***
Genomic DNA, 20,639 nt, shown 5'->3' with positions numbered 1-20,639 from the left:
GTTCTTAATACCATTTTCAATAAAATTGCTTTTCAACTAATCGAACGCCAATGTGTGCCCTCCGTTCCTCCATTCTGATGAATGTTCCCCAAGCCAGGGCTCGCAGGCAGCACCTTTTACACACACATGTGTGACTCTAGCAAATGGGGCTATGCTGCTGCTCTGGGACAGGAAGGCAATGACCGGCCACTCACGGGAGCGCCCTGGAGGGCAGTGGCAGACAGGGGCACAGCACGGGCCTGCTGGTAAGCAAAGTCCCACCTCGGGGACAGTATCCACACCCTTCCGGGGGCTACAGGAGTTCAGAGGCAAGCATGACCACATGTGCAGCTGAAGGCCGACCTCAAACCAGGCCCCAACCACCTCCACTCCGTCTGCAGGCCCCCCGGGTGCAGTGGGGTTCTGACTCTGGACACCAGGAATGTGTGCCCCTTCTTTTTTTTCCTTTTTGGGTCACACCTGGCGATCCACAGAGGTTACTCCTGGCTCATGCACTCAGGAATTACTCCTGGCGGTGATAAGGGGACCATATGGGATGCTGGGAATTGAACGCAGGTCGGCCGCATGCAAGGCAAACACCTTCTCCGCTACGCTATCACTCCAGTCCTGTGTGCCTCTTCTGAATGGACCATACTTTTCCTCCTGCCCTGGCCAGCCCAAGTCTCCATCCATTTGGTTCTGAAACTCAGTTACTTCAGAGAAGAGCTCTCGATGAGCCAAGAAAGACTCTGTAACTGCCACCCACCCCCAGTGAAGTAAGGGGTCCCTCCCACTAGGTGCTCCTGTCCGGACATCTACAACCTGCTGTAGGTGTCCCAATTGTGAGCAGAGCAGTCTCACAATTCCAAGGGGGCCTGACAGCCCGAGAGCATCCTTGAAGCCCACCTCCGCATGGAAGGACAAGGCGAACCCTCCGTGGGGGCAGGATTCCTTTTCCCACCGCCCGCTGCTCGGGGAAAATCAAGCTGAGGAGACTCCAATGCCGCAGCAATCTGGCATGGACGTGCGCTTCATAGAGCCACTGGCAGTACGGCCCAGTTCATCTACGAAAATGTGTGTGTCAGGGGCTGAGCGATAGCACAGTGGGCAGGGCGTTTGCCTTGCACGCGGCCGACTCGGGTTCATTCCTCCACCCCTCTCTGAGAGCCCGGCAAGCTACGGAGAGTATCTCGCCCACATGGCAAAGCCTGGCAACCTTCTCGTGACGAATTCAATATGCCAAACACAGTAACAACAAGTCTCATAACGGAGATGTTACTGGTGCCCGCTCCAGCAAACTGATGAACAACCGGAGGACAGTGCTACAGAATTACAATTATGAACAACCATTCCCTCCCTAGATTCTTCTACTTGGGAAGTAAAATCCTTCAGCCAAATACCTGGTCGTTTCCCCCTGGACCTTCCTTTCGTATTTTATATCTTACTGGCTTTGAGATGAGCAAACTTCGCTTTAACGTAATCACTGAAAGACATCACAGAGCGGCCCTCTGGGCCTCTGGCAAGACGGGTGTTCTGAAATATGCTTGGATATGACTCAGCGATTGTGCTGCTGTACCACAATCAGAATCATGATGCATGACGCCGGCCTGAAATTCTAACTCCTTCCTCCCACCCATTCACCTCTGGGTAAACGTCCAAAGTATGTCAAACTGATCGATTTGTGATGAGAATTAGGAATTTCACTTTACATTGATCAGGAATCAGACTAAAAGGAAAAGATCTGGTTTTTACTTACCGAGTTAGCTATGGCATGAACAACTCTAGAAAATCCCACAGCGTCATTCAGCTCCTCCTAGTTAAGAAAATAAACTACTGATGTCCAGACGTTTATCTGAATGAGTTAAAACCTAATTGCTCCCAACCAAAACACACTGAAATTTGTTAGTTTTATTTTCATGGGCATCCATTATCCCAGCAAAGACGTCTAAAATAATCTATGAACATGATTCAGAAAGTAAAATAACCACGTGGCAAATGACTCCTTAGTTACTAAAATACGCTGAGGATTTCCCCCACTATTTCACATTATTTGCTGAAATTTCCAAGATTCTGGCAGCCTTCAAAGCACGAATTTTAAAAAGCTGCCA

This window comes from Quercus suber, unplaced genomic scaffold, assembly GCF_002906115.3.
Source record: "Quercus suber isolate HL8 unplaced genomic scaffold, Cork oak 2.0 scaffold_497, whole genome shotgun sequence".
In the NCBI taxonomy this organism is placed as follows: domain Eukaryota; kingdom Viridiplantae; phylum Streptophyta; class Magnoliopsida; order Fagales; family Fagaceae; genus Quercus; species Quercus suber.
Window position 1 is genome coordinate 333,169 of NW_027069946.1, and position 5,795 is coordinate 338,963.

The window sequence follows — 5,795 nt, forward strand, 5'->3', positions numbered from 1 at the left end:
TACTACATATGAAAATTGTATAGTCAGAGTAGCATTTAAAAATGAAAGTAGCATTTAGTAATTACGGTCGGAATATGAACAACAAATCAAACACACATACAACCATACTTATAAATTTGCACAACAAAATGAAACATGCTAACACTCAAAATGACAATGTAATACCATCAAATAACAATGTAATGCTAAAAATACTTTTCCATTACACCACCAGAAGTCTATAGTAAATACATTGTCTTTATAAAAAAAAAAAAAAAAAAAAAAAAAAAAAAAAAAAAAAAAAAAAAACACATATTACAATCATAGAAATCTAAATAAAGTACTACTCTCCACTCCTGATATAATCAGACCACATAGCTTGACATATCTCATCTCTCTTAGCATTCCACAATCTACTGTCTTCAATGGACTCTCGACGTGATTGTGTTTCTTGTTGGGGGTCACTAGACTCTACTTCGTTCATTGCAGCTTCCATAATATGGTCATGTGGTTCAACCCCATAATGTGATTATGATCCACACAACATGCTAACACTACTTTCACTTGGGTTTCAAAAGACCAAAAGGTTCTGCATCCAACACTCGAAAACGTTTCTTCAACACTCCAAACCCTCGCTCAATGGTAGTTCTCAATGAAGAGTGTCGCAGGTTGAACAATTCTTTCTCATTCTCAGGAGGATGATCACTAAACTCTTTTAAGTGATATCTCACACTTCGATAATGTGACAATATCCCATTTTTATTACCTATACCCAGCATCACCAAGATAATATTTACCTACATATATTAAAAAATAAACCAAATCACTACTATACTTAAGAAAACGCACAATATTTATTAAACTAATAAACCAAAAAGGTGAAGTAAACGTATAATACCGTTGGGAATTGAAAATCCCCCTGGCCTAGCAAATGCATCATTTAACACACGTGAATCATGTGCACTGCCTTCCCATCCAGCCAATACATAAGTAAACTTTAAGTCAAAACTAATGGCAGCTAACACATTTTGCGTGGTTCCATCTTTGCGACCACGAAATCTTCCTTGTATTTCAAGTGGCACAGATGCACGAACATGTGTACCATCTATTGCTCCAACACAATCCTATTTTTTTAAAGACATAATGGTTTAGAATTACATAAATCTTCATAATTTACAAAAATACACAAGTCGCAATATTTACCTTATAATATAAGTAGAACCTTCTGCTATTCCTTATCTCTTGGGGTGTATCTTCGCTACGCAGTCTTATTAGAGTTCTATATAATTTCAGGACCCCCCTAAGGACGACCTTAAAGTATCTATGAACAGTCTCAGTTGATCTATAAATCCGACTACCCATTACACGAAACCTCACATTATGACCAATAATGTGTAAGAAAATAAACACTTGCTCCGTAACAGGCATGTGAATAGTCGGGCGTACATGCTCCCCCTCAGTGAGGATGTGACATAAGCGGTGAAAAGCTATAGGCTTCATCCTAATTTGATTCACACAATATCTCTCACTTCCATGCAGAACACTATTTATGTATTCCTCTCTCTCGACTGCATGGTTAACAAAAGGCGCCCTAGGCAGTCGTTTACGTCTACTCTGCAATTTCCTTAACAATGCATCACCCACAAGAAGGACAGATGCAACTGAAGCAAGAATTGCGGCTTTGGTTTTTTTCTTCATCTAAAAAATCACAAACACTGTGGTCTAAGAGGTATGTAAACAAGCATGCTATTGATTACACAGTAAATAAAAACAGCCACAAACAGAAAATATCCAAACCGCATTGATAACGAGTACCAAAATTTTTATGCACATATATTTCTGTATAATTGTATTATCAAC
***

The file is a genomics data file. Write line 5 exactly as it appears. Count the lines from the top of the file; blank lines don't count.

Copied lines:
In the NCBI taxonomy this organism is placed as follows: domain Eukaryota; kingdom Viridiplantae; phylum Streptophyta; class Magnoliopsida; order Fagales; family Fagaceae; genus Quercus; species Quercus suber.